What’s Your Bias?

By Javeed Sukhera, MD

After a recent consultation,  my patient’s father, a fellow physician, asked me to re-evaluate my recommendations. While I had considered all appropriate practice guidelines and research on the topic, there was an almost obsessive inner monologue that somehow prompted me to reconsider. After all, here was a physician with a young child asking me to change my opinion; I might do the same in a similar situation. I began to wonder, how would I have responded to  a parent who wasn’t a doctor—who perhaps had less education or hailed from a different socio-economic condition? Would I have been as likely to acquiesce to that parent’s wishes and reconsider my recommendation?

Much has been written about unconscious bias and its implications for health care organizations. At a recent plenary session at the Association of American Medical Colleges annual meeting, psychologist Mahzarin Banaji, PhD, spoke about her research, which is detailed in the book, Blindspot: Hidden Biases of Good People. While there is a wealth of data that reinforces the hypothesis that we are indeed biased individuals, there is more emerging research that examines the implications of our unintentional biases on medical decisions and adverse patient outcomes.

Fortunately, accreditation standards in medical education are recognizing the importance of educating future physicians about bias. The Liaison Committee for Medical Education standard ED-22 states, “Medical students in a medical education program must learn to recognize and appropriately address gender and cultural biases in themselves, in others, and in the process of health care delivery.” Canadian accrediting bodies are emphasizing the importance of “social accountability,” shifting the culture of medical education. Hopefully, health care accreditation systems will utilize their leverage to push for similar situations in care delivery organizations.

As a child and adolescent psychiatrist, I am particularly fascinated by the implications of unintentional bias on the medical care of psychiatrically ill patients. I see the unintended consequences of mental illness stigma almost daily, particularly in settings such as the emergency department. Well-meaning colleagues have considerable difficulty addressing psychosocial complexity, leading to a high frequency of psychiatric consults. Nursing staff often will spend far more time and attention on pediatric patients who need a dressing change then those who are in emotional distress. I observe the phenomenon in some of the warmest, most caring individuals I work with. They provide excellent care to most patients—unless the patient is attached to a history of psychiatric illness.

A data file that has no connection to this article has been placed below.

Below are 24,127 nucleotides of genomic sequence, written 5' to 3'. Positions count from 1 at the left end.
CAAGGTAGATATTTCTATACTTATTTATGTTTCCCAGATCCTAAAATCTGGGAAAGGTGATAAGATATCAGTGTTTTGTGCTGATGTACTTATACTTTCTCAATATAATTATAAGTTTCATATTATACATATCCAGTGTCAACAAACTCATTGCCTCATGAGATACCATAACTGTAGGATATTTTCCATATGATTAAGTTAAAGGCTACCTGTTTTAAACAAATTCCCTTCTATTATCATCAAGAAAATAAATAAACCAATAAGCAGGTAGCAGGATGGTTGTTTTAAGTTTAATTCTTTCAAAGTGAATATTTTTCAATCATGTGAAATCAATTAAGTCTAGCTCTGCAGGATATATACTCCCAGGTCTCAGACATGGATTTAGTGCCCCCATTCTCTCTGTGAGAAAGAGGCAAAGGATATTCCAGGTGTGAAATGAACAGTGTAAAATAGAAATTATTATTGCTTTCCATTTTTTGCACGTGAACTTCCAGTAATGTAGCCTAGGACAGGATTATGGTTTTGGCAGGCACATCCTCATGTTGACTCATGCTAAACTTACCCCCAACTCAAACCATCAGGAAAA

I clearly remember the first day of our psychiatric clerkship during my third year of medical school. After a tour of the local psychiatric hospital, a stand-alone facility built on the periphery of the city, I realized that I had never seen my classmates sanitize their hands as vigorously as they did at that moment. There was no infectious disease outbreak in the psychiatric hospital. Unfortunately, the perception among all of us, myself included, was that psychiatric patients were somehow unclean.

This observation appears to be consistent with data on medical student biases. During a pilot study I am conducting, 45.5 percent of third-year medical students rotating in psychiatry demonstrated an implicit bias that mentally ill patients were more dangerous than physically ill patients. Thirty percent of students felt that their results on the implicit association test were unexpected.

There is much research that demonstrates the negative effects of mental illness stigma; I wonder what literature on unconscious bias can bring to the topic. Perhaps the most salient impact relates to the “kick-back effect.” Studies show that merely protesting against stigma actually has the potential to increase rebound behaviors that increase bias. Although I observe mental illness stigma on an almost daily basis in my clinical work, merely calling it out would lead my colleagues to become more defensive and less open to change.

If we are to address the negative effects of stigma on patient care and outcomes, we cannot merely confront it. As Howard Ross, chief learning officer at Cook Ross and author of Everyday Bias suggests, confrontation sets up an “us versus them” dynamic that can perpetuate the problem. Rather than calling out others for their biases and ignoring our own, Ross challenges us to ask ourselves, “What’s my bias?” He advocates for a systematic approach to addressing bias that includes education about positive and negative effects of bias in health care, and advocates for engaging in conscious processing, exploring the uncertain, and addressing bias at all levels within an organization to shift culture toward inclusiveness and equity.

Sukhera JaveedJaveed Sukhera, MD, is the Academic Director of Global Health Curriculum and Assistant Professor at the Schulich School of Medicine and Dentistry at Western University in Ontario, Canada. He can be reached at jsukhera@uwo.ca.

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